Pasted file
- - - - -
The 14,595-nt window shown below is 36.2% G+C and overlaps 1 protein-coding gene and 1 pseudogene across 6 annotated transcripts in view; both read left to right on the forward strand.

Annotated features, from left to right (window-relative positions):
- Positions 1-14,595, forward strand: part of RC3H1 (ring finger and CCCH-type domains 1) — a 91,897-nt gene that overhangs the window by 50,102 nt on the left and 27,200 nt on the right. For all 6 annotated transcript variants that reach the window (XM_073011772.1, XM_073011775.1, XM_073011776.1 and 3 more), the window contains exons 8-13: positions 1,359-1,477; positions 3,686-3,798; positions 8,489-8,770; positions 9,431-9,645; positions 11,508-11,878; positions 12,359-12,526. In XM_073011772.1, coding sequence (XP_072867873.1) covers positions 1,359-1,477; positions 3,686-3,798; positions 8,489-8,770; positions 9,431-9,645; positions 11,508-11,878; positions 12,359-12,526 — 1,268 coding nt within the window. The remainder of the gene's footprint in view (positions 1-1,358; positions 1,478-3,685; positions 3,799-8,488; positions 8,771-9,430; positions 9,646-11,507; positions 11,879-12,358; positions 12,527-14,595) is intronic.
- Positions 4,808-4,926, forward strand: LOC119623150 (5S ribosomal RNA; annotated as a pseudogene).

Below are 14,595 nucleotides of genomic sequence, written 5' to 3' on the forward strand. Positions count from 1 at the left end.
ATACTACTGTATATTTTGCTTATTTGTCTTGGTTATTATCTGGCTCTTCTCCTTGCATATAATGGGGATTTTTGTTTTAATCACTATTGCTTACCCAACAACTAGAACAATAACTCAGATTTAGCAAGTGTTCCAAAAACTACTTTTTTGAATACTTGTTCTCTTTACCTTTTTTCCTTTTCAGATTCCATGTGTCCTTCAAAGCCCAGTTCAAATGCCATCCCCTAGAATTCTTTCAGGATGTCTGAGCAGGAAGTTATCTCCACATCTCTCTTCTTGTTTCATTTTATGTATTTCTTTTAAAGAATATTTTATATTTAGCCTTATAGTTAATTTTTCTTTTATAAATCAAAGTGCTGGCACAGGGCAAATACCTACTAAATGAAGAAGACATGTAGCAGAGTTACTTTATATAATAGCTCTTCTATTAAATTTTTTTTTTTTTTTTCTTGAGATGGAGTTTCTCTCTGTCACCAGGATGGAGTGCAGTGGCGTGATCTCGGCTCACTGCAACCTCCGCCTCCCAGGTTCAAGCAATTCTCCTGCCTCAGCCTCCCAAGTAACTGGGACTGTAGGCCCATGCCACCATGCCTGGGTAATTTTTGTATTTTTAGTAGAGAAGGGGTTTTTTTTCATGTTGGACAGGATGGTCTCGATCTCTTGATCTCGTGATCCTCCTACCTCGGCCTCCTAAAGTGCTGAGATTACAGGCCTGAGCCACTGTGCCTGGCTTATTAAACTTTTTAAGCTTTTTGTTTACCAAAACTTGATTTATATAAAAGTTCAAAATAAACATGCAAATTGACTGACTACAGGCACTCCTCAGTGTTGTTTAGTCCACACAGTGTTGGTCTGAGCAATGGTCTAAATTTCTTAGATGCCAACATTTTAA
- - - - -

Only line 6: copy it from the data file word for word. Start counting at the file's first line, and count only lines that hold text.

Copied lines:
ATACTACTGTATATTTTGCTTATTTGTCTTGGTTATTATCTGGCTCTTCTCCTTGCATATAATGGGGATTTTTGTTTTAATCACTATTGCTTACCCAACAACTAGAACAATAACTCAGATTTAGCAAGTGTTCCAAAAACTACTTTTTTGAATACTTGTTCTCTTTACCTTTTTTCCTTTTCAGATTCCATGTGTCCTTCAAAGCCCAGTTCAAATGCCATCCCCTAGAATTCTTTCAGGATGTCTGAGCAGGAAGTTATCTCCACATCTCTCTTCTTGTTTCATTTTATGTATTTCTTTTAAAGAATATTTTATATTTAGCCTTATAGTTAATTTTTCTTTTATAAATCAAAGTGCTGGCACAGGGCAAATACCTACTAAATGAAGAAGACATGTAGCAGAGTTACTTTATATAATAGCTCTTCTATTAAATTTTTTTTTTTTTTTTCTTGAGATGGAGTTTCTCTCTGTCACCAGGATGGAGTGCAGTGGCGTGATCTCGGCTCACTGCAACCTCCGCCTCCCAGGTTCAAGCAATTCTCCTGCCTCAGCCTCCCAAGTAACTGGGACTGTAGGCCCATGCCACCATGCCTGGGTAATTTTTGTATTTTTAGTAGAGAAGGGGTTTTTTTTCATGTTGGACAGGATGGTCTCGATCTCTTGATCTCGTGATCCTCCTACCTCGGCCTCCTAAAGTGCTGAGATTACAGGCCTGAGCCACTGTGCCTGGCTTATTAAACTTTTTAAGCTTTTTGTTTACCAAAACTTGATTTATATAAAAGTTCAAAATAAACATGCAAATTGACTGACTACAGGCACTCCTCAGTGTTGTTTAGTCCACACAGTGTTGGTCTGAGCAATGGTCTAAATTTCTTAGATGCCAACATTTTAA